Small caps might be today's Goldilocks investment Small caps might be today's Goldilocks investment

Small caps might be today's Goldilocks investment

U.S. small caps continue to benefit from increasing M&A activity, a robust economy and their predominate domestic focus.
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At a time when domestic economic and earnings strength is counterbalanced with concerns over global trade and tariff volatility, small-cap stocks offer some important advantages. When it comes to trade issues, consider that U.S. small companies conduct about 80% of their business domestically. As a result, their stocks are much more insulated from global trade conflicts than their large-cap peers, which tend to conduct half or more of their business overseas.  

Also favoring small caps: a strengthening U.S. dollar resulting from the combination of stronger domestic economic growth and rising interest rates. With their significantly greater exposure to global markets, large corporations lose a competitive advantage when a strong dollar makes their goods and services less attractive. Domestically focused small companies tend to be immune to a rising dollar.

Finally, merger and acquisition activity is on an upswing, responding to the new tax law that makes repatriation of foreign-held cash cheaper. A portion of that returning $2.6 trillion is being used by corporations to buy small companies, particularly tech and biotech firms. It’s the shares of those small-cap acquisition targets that experience the greatest upside.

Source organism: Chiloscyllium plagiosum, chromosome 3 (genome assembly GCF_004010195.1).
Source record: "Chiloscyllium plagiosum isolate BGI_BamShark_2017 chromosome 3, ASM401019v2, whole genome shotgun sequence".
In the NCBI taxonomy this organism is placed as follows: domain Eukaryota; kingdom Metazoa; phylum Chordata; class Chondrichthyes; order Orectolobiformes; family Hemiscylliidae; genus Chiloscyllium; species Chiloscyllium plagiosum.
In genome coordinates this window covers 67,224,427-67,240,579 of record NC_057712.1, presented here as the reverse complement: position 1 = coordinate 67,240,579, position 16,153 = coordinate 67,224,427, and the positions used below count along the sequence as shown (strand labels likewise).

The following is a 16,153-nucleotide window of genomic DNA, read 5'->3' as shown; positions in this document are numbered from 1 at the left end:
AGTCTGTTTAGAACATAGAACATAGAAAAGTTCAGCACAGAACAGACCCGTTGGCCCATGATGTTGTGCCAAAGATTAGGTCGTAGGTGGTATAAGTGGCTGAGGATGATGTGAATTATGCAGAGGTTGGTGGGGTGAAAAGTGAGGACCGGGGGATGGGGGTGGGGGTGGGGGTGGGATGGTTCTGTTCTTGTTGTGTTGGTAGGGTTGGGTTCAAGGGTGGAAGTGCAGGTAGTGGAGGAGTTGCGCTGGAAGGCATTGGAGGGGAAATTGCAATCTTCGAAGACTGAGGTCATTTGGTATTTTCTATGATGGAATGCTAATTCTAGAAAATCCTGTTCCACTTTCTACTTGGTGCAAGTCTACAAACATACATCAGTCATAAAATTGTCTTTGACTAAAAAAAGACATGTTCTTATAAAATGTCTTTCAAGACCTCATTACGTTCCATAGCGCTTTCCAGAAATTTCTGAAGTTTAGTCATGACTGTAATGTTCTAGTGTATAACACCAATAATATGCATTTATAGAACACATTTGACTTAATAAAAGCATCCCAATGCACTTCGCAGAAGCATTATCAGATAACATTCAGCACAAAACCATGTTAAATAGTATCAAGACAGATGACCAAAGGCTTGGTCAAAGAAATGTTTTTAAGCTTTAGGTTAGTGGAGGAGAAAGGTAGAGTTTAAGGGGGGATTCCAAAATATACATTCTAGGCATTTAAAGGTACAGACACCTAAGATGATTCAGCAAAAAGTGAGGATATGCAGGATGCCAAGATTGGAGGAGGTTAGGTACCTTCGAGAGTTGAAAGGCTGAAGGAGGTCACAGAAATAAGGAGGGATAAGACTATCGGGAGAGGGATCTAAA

Over the past five months, the Russell 2000 Index, a barometer for U.S. small-cap performance, has hit a series of new highs and is up more than 19%. Although small caps have experienced a recent and expected pullback of about 5%, we believe it is overdone and, in our view, represents an attractive buying opportunity.

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Views are as of the date above and are subject to change based on market conditions and other factors. These views should not be construed as a recommendation for any specific security or sector.

Russell 2000® Index: Measures the performance of the 2,000 smallest companies in the Russell 3000 Index, which represents approximately 8% of the total market capitalization of the Russell 3000 Index. Investments cannot be made directly in an index.

Small-company stocks may be less liquid and subject to greater price volatility than large-capitalization stocks.

Federated Advisory Services Company